Master’s Advice on Daily Practice

Venerable Master Hsing Yun

SutraTranscribing

As we live, we must strive for a life of value. Buddhism is different from philosophy, for it does not only deal with knowledge and theory. Rather, Buddhism calls for devout faith, developed morality, and most importantly: spiritual practice.

All we need is the right intention to begin any form of spiritual practice, whether it is bowing to the Buddha, chanting sutras, repentance, meditation, or other such practices. Any of these can form the basis of a daily practice.

You can start your Buddhist practice right at home.

Many Buddhists dedicate a room or a small space in their home specifically for their Buddhist practice. This place becomes the focus of one’s meditation and recitation. 

Such a place can also be the center of one’s devotional practices. It can be where one places a Buddha image, pays homage and bows to the Buddha, and makes offerings. A Buddha statue should be located in a place of respect. A Buddha statue can be placed in the living room of a house at an elevated place. It is also possible to place a Buddha statue in a bedroom by placing it in a cabinet—opening the doors when one is engaging in spiritual practice and keeping them closed when one is not. It is also possible to mount an image of the Buddha in a picture frame, bring it out while in use, and keep it in a high place or out of sight otherwise.

Bowing before a Buddha statue is a common sign of devotion, humility and respect. Buddhists will often make three bows to the Triple Gem: one to the Buddha, the teacher; one to the Dharma, the teaching; and one to the Sangha, the monastic community. Another common practice is to make offerings before a Buddha statue. Offerings need not be elaborate, some incense, flowers, water, or fruit is just fine.

It is important to be practical with regards to Buddhist practice.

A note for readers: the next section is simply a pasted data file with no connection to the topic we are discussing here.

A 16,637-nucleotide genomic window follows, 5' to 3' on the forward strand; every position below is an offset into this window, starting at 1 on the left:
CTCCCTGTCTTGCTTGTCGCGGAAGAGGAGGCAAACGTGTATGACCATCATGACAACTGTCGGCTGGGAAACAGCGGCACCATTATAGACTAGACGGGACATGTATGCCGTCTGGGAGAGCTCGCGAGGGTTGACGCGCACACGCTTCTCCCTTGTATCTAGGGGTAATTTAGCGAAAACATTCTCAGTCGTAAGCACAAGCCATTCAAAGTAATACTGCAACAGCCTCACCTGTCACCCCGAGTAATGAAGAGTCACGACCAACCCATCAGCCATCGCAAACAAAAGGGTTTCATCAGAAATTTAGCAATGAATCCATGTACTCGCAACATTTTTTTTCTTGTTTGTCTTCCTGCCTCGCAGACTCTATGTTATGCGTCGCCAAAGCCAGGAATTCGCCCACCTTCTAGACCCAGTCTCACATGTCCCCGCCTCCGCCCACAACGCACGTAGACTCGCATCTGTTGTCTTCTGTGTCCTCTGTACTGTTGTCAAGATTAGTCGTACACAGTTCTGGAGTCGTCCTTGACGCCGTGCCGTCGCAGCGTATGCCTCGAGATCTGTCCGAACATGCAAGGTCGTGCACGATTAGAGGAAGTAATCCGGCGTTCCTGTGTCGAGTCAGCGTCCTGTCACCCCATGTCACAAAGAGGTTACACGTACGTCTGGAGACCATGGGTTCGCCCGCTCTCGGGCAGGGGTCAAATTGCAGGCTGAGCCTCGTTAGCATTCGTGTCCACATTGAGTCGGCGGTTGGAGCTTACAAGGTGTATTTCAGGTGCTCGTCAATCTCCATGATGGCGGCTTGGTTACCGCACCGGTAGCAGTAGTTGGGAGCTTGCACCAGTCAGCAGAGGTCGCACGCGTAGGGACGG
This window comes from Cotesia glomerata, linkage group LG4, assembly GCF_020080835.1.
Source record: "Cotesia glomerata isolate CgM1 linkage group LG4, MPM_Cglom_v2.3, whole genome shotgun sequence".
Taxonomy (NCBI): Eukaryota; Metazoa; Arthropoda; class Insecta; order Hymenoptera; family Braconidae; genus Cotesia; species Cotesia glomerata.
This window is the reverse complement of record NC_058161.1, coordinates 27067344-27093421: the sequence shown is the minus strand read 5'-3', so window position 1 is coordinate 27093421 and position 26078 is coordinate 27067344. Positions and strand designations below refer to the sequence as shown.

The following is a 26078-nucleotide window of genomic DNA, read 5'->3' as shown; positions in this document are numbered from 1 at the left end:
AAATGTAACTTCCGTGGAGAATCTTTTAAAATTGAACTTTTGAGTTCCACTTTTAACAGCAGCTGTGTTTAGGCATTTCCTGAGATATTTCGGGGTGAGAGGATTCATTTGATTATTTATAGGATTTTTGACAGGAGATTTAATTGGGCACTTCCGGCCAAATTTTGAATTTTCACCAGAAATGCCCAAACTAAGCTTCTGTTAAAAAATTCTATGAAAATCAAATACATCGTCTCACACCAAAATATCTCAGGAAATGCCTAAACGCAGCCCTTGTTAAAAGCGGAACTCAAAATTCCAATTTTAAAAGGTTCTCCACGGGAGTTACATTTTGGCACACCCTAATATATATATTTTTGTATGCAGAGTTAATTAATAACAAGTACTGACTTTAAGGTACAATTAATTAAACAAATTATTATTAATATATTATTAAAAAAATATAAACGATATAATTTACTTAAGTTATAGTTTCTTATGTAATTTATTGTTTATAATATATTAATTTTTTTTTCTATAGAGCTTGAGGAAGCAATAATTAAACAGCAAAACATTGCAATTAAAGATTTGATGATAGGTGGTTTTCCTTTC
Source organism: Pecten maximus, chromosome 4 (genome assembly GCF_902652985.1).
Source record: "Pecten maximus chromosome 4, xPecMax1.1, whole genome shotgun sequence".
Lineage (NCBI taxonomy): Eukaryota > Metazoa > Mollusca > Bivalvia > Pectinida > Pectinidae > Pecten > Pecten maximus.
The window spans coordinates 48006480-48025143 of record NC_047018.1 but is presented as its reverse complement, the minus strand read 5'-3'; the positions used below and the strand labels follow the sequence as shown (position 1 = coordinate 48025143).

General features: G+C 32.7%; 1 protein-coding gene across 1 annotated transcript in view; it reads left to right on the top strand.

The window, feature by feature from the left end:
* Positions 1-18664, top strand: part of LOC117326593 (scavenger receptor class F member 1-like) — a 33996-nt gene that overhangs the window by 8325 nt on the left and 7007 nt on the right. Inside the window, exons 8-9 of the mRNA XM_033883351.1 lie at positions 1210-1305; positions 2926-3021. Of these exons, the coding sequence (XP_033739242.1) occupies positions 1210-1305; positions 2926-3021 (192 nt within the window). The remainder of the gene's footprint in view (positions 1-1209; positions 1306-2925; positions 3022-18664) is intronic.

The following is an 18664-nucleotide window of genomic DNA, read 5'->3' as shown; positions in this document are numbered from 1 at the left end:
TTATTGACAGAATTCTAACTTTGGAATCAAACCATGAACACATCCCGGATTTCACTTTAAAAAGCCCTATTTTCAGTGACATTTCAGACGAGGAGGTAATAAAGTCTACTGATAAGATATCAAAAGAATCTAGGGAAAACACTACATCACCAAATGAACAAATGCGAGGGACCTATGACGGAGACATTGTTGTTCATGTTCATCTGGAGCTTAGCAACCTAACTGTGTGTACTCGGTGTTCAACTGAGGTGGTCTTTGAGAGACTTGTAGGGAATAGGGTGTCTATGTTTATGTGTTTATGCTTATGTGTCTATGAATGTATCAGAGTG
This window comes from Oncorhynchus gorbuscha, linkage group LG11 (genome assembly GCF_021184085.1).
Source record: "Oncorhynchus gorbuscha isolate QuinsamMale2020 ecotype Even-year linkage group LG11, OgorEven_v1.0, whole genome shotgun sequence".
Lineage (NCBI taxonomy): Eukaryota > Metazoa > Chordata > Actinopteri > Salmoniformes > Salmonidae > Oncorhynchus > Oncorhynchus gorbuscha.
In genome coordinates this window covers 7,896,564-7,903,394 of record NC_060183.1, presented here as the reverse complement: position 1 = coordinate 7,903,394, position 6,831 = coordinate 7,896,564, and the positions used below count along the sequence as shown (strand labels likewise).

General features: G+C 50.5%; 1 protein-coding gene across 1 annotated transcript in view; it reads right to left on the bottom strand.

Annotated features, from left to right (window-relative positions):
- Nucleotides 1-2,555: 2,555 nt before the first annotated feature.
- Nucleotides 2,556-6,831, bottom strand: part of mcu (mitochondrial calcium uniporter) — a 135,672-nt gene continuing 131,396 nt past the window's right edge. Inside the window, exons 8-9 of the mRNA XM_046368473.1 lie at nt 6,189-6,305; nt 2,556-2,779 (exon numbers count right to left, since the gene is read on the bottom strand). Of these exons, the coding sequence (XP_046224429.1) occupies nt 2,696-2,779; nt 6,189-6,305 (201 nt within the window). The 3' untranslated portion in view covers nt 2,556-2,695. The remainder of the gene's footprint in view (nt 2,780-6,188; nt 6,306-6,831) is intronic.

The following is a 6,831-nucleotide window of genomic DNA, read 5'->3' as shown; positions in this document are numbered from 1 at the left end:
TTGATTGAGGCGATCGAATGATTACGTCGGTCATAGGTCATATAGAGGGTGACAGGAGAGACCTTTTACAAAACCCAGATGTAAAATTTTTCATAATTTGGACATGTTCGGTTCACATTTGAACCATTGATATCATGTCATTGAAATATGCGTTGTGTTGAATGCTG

For example, when doing daily recitations one should not do so too loudly out of respect for one’s neighbors. If someone knocks on the door or the phone rings during sutra chanting, simply mark one’s place with a piece of paper or a bookmark and resume again once the matter has been dealt with.

One’s practice should take shape around how much time one has in the day.

Some suggestions:

1 Minute Practice

  • Bow or join one’s palms before a Buddha statue at a home shrine or when passing a Buddhist temple.
  • Offer incense, flowers, or a cup of water before a Buddha statue.
  • Recite Amitabha Buddha’s name three times.
  • Chant the four-line verse from the Diamond Sutra.

2 Minute Practice

  • Chant the Heart Sutra during one’s household chores, like sweeping the floor, cooking dinner, or washing the car.
  • Chant the ten great vows of Samantabhadra Bodhisattva.
  • Bow to the Buddha three times.

5 Minute Practice

  • Before going to bed or right after waking up, sit calmly and observe the mind for five minutes.
  • Recite the name of Amitabha Buddha by exhaling, reciting ten times quickly, and only then breathing in.
  • Chant the Eight Realizations of a Bodhisattva Sutra.

10 Minute Practice

  • Chant the Universal Gate Sutra, the Amitabha Sutra, or the Great Compassion Mantra and Ten Short Mantras.

15 Minute Practice

  • Chant the Diamond Sutra.
  • Bow to the Buddha with twelve slow, mindful bows.
  • Sit in meditation and contemplate the mind.

30 Minute Practice

  • Sit in meditation and contemplate the mind.
  • Recite Amitabha Buddha’s name continuously.
  • Bow to the Buddha with twenty-four slow, mindful bows.
  • Chant a chapter from the Lotus Sutra or the Flower Adornment Sutra.

60 Minute Practice

  • Chant the Amitabha Sutra or Universal Gate Sutra, recite Amitabha Buddha’s name, circumambulate a Buddha statue, and transfer the merit.
  • Chant the Diamond Sutra three to five times.
  • Chant the Great Compassion Mantra 12, 24, 32, or up to 108 times.

***Related scriptures can be downloaded here.

The main purpose of spiritual practice is to develop one’s power of will. Just as porcelain plates and ceramic jars must be fired in a kiln or baked in the sun to become strong, we grow closer to recovering our true self through daily practices like offering incense, bowing to the Buddha, reading or chanting sutras, or meditation. By maintaining these practices regardless of how busy or idle we are, we will improve our temperament, purify our spirit, elevate our character, and enhance our vitality.